HCA lets major shareholders nominate directors after activist investor pushes for change

The directors of Nashville, Tenn.-based HCA Healthcare voted last week to allow established investors to participate in the board seat nomination process, according to a filing with the Securities and Exchange Commission.

The company added a provision to its amended bylaws to allow an individual stockholder or a group of up to 20 stockholders who have owned at least 3 percent of HCA's common stock for at least three years to nominate directors. Investors who meet those requirements will nominate up to two board seats, according to the SEC filing.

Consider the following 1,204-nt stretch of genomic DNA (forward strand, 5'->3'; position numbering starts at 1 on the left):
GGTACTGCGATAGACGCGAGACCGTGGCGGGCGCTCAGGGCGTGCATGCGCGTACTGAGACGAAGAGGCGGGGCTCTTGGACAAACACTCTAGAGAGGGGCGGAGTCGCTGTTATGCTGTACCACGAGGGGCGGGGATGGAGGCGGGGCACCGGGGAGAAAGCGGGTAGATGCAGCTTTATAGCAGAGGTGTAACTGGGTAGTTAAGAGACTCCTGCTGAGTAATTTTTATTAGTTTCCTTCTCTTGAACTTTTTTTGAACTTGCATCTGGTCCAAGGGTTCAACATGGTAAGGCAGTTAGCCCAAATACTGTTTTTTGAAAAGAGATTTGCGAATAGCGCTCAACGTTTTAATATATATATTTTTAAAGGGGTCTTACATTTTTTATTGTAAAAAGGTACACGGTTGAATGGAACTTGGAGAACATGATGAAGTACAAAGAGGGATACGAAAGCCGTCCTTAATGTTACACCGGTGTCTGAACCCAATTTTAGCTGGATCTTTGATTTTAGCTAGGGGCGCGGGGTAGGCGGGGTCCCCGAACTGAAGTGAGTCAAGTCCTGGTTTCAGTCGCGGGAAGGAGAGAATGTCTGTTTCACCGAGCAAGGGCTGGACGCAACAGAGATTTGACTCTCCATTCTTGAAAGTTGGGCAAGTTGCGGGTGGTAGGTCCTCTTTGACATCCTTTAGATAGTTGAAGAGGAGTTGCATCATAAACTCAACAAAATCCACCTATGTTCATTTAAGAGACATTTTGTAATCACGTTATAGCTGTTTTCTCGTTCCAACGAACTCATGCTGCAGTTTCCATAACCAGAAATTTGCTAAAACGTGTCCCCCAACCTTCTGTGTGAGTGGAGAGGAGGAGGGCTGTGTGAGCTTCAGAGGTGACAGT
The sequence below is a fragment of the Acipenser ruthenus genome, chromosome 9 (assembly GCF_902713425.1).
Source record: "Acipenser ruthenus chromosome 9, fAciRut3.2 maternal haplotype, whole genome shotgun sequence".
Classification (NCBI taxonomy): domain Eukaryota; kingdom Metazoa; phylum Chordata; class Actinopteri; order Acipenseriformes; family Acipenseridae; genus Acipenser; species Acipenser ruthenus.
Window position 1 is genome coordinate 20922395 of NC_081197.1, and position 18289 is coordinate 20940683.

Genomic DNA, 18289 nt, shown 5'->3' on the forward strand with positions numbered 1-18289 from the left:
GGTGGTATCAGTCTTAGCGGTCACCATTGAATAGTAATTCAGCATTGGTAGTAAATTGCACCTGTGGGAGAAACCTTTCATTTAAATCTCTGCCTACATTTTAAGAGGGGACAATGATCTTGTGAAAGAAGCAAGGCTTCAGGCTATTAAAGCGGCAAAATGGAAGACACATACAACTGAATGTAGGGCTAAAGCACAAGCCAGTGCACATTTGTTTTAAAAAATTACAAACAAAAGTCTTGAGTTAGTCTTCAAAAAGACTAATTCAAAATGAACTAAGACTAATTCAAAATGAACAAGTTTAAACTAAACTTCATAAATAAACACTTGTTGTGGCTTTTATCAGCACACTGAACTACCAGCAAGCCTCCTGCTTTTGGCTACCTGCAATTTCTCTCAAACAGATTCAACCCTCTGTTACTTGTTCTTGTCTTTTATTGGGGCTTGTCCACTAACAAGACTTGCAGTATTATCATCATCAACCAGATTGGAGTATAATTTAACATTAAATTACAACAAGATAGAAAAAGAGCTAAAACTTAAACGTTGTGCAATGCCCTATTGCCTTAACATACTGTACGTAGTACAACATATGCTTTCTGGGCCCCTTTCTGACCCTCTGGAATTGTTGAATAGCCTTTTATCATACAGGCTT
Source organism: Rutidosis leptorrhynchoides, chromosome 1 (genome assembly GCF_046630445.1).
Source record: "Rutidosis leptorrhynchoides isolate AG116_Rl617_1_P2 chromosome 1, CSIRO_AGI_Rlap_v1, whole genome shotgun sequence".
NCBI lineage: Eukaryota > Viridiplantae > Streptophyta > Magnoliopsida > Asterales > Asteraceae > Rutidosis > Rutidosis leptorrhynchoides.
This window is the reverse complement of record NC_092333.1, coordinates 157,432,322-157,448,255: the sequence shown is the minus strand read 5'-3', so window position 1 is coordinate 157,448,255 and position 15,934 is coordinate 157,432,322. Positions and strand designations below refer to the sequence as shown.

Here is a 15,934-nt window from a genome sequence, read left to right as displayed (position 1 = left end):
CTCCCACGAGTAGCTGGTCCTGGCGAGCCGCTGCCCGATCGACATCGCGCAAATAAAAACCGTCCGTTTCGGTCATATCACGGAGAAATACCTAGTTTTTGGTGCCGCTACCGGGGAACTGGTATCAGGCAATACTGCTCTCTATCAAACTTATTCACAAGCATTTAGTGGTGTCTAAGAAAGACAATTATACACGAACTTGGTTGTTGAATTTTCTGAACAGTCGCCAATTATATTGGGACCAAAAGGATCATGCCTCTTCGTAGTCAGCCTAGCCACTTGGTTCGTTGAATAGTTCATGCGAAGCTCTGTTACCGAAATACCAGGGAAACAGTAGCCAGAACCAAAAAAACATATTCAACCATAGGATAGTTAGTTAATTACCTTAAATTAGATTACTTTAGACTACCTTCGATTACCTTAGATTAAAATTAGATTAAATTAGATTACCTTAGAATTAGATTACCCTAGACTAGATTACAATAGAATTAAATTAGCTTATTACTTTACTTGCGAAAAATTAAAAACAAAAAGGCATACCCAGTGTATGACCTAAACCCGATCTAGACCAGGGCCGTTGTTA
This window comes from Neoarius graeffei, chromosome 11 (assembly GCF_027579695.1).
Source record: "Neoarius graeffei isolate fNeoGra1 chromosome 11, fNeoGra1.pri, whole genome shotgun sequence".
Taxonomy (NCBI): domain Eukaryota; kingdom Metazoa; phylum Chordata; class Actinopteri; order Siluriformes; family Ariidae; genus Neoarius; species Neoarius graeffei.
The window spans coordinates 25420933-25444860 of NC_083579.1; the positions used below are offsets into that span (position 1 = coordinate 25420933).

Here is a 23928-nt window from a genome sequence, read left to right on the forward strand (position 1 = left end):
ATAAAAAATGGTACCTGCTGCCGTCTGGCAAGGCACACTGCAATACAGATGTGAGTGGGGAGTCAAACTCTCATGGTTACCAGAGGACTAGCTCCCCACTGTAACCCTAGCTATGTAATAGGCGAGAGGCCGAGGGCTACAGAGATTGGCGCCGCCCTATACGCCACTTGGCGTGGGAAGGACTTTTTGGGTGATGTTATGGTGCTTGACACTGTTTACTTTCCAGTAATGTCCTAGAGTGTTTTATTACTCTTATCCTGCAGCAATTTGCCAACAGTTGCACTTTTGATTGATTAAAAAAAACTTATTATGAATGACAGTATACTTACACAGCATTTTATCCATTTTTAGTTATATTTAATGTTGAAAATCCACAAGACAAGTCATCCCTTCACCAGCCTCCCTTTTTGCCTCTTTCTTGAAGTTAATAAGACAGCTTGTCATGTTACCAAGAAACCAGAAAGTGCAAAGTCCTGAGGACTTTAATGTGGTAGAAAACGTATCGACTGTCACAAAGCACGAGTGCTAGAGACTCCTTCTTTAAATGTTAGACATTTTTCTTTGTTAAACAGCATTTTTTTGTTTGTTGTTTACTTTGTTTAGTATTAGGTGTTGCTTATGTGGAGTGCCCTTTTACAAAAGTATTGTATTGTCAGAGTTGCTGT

The move comes after activist investor John Chevedden made a proposal earlier this year to allow investors owning at least 10 percent of HCA's stock to call a special shareholder meeting. His proposal, which gained backing from investors holding only 27 percent of HCA's stock, was voted down in May, according to the Nashville Post.

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